Ron's Material Leadership Blog

It is my sincerest hope that the stories I share are helpful to others. I have experienced first hand that many people toil in obscurity, searching for answers, ashamed to reach out and ask for help. This blog will contain experiences and wisdom that I have gained over the years that I hope will offer guidance in dealing with some of life's challenges.

Why the name material leadership? If you are curious the answer is on my website.
The link on the side bar.

Lead well


Monday, July 9, 2007

Are you a leader?

How do you know if you are a leader?

Turn around, if there is someone following, you might be a leader. What a cliché answer. It just does not work for me. As a student of leadership theory and practice I have struggled with this question for many years. In fact I refuse to publicly call myself a leader. Why? I believe leadership is something you do, not talk and boast about. It is something you earnestly strive to become better at day by day. It is a noble pursuit that when done correctly is almost invisible. There is an elegance and beauty in influencing others and helping position them to shine. For me leadership is at its best when you lose track of who will get credit, when you stop caring whether the spotlight will fall on you.

Three years ago I set out to understand the formative stages of leadership development. I asked myself: who becomes a leader? How can we identify them? After all if we could skip the sheep dip and get busy developing those with true potential our efforts at leadership development would be greatly magnified. For an entire year I immersed myself in answering this question. I would like to say that I have a simple six step process for identifying leaders. I do not. I would like to share with you that there is an easy way. There is not.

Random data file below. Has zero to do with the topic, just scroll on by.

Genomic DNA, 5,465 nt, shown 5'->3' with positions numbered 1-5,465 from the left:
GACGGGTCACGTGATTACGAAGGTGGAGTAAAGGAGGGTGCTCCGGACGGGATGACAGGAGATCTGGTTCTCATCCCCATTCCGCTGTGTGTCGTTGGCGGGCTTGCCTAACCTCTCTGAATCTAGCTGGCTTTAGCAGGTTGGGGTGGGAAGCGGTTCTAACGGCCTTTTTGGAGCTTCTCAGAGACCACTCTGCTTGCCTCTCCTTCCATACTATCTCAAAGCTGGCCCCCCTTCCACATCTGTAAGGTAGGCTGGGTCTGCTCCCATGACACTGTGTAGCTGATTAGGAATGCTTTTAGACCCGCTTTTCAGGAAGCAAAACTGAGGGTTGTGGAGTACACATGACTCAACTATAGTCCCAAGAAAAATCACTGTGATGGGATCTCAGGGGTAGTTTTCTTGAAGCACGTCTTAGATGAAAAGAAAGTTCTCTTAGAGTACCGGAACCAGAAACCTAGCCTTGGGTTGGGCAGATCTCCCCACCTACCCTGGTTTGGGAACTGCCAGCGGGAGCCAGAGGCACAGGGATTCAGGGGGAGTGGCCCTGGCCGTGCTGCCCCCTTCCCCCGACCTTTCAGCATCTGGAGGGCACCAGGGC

I learned that leadership is a relationship. It is a trust bond between leader and follower, it is a profound responsibility. Leadership is founded in a number of universal characteristics which are necessary but insufficient in of themselves. It is enhanced by unique combinations of other personal attributes. There are as many combinations of attributes as there are leaders to exhibit them. In other words there is no one recipe for leadership success. There is a seemingly infinite number of combinations that come together at moments in time to create this mystical thing; a leader.

The bedrock, those universal characteristics that underlie most leaders, I found to be integrity, emotional intelligence, confidence and decisiveness. What made each leader studied effective was what made them unique. In some cases charisma, in others attitude, in yet others teaching ability. No two were alike. Yet through all the formal research, all the process and rigor, there was something calling out to me that I struggled to identify. It took weeks to get my head around what I was being told. It was as if everyone I talked to was filling in the parts of the puzzle that surrounded the core of the model. Those gray amorphous regions that tell you what you did not find. Doggedly I filled in the spaces, painted the whole picture. What did I find? I discovered the last universal characteristic that leaders share…passion.